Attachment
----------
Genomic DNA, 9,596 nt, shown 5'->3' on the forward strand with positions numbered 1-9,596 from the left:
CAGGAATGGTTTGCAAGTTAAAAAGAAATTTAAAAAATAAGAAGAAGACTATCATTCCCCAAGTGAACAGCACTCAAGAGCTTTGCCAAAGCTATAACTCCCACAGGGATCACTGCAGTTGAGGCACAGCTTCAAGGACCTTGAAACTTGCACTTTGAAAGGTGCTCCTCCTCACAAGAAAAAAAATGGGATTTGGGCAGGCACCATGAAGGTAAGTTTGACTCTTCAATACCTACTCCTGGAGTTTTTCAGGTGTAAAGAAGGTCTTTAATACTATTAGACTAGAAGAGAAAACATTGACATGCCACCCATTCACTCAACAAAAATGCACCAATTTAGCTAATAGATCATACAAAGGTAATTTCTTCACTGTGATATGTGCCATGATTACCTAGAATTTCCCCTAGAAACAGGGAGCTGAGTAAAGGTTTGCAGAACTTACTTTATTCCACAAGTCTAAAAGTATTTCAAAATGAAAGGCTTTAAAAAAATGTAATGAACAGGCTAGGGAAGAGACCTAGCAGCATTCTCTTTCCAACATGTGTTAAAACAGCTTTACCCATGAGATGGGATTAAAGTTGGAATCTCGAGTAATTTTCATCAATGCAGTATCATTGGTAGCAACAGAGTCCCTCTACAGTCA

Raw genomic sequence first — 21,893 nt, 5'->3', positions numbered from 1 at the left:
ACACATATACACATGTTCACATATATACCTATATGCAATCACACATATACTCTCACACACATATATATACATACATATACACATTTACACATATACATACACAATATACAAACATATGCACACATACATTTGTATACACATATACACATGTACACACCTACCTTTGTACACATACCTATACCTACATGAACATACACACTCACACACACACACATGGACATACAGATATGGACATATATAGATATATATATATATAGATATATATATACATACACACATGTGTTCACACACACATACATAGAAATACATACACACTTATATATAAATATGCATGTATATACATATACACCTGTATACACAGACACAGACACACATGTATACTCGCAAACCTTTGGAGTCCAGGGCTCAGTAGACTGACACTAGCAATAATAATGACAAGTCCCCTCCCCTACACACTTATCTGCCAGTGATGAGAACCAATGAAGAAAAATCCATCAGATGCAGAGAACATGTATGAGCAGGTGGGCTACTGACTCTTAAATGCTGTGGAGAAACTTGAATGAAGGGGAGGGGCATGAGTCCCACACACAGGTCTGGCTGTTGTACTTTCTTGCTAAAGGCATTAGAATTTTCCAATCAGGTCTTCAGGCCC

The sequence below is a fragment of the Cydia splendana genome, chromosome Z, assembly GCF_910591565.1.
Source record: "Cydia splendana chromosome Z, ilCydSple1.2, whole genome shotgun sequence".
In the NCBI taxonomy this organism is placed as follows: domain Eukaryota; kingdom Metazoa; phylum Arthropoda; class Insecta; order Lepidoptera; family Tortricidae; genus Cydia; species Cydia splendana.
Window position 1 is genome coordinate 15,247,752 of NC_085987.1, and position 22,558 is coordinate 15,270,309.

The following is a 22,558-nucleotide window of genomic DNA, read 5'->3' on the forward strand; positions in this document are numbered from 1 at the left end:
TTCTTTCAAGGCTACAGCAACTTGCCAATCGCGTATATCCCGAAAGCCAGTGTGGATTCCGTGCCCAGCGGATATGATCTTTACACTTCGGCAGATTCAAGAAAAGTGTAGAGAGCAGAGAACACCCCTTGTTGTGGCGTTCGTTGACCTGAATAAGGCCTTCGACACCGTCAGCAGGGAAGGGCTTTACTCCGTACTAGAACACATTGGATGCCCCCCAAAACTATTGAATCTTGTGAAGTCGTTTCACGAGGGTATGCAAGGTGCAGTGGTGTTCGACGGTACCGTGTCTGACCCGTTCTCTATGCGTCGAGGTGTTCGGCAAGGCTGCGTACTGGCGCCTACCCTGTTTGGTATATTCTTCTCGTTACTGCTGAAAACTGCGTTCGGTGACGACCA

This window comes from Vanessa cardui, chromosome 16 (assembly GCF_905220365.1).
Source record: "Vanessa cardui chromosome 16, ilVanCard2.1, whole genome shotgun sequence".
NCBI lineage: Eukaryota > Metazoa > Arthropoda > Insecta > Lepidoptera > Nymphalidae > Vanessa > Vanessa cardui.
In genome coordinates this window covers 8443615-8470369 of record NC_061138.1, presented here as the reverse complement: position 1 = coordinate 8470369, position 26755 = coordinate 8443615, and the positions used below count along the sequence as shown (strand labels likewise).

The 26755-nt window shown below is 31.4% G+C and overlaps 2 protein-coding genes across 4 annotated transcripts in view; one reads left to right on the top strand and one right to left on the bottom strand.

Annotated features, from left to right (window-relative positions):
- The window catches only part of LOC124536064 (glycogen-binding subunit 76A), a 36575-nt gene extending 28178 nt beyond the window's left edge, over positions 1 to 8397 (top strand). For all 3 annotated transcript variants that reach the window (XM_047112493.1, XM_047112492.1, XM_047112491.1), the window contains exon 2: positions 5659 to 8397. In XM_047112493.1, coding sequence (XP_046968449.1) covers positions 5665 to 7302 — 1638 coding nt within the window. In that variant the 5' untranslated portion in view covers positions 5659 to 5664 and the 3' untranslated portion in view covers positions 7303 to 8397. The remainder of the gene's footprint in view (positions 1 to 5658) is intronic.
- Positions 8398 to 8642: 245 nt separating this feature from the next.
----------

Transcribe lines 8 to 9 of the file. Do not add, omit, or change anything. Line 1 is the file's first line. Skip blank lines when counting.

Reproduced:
Window position 1 is genome coordinate 15,247,752 of NC_085987.1, and position 22,558 is coordinate 15,270,309.

The following is a 22,558-nucleotide window of genomic DNA, read 5'->3' on the forward strand; positions in this document are numbered from 1 at the left end: